Samsung Galaxy Note 8 Review: Bigger, Badder, But I Still Want More
Forgive me for passing up the chance to beat the exploding battery joke into the ground. Let's get straight to the point:
At first glance, the answer might be no. The Note 8's 6.3-inch 2960 x 1440 super AMOLED display is insignificantly larger than the 6.2-inch screen on the S8 Plus (though that bezel-less design remains strikingly pretty), and its Qualcomm Snapdragon 835 processor, 64GB of storage and built-in microSD card reader aren't any different either. Aside from slightly boxier corners, the Note 8's luscious glass and aluminum body is pretty much the same too. You even get the same annoying Bixby Button below the volume rocker, which still can't be remapped to something useful.
The one small improvement is that Samsung has upped the Note 8's RAM from 4GB to 6GB, which is nice nod to the Galaxy Note's traditional fan base of power users. However, on a day-to-day basis, it's an improvement that isn't always that noticeable (despite benchmarks that put the Note 8 a tiny bit ahead of its smaller siblings). That means the decision really hedges on Samsung's signature S Pen stylus and the company's first-ever dual camera module.
Now I'll be the first person to say that after years of improvements to mobile operating systems, we've gotten to a point where UIs are properly designed for touch-based navigation. Across both iOS and
Option one is to whip out the S Pen, hit Smart Select and put a rectangle over any video you can see on the screen. Boom. gif made. Option two, the Live Messages feature, is new for 2017. Live Messages lets you make animated drawings on a background color of your choosing or even on top of pictures you've taken. It's a virtual meme-making machine, and a joyful addition to a phone that's so often seen in the hands of no-fun allowed corporate execs. But that's still only answering half the question of why you should get a Note 8 over the cheaper S8.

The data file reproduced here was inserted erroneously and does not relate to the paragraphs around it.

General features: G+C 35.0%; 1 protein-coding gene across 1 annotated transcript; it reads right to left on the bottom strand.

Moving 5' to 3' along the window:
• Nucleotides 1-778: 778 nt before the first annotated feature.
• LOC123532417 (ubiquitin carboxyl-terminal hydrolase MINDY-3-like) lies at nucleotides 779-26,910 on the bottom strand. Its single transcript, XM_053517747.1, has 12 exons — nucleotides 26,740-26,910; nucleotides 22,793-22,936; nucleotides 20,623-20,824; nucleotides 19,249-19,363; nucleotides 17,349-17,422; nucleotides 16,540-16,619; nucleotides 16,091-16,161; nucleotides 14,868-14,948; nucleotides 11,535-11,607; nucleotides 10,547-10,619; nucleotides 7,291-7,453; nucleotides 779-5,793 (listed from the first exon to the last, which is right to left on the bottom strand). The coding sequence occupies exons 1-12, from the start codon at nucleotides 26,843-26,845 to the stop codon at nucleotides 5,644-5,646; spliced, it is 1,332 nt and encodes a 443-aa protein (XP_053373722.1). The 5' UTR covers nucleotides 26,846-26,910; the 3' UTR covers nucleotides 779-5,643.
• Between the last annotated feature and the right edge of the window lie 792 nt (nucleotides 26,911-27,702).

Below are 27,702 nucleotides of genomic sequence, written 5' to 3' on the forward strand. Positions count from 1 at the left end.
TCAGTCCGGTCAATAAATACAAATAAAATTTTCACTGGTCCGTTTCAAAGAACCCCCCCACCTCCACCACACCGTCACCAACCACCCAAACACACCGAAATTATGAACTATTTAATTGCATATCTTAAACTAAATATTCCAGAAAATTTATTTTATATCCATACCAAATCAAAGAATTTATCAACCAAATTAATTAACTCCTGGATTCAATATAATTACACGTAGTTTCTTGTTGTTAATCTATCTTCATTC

The other part of the equation are Samsung's new dual rear cams, which pairs the S8 and S8 Plus' camera with a second 12-megapixel sensor with doubles the focal length. It's a camera set up we've already seen in last year's iPhone 7 Plus. The little special sauce Samsung adds to the mix is the presence of optical image stabilization on both cameras. This is a welcome improvement, because as things get farther away, camera shake tends to becomes a much bigger nuisance. Unfortunately, even with this new addition, the Note 8's camera performance isn't flawless.
The first issue is that like on the iPhone 7 Plus, you don't actually have full control over which lens you're using. Sometimes in low-light environments, hitting the 2x button to zoom results in digital enhancement instead of optical. That means you are just cropping in and getting a lower resolution final image, instead of using the lens with double the focal length.
At least it's not a problem unique to the Note 8. Sometimes when the Note 8 opted for digital zoom instead of optical, the iPhone didn't. While other times, the situation was reversed. And the really frustrating part is that neither phone offers an override for when you might know better than the silicon nanny holding your hand.
Yet even in ideal conditions, the Note 8 didn't always nail it. Take, for example, photos I got when I tried to snap a picture of
New York's favorite large adult son
at a recent Yankee's game. At first I was absolutely thrilled that the Note 8's zoom let me get up close and personal like not many phone cameras can. But when looking at pics side-by-side from the Note 8 and the iPhone 7 Plus, things were close, but the iPhone's pic was sharper and less blown out.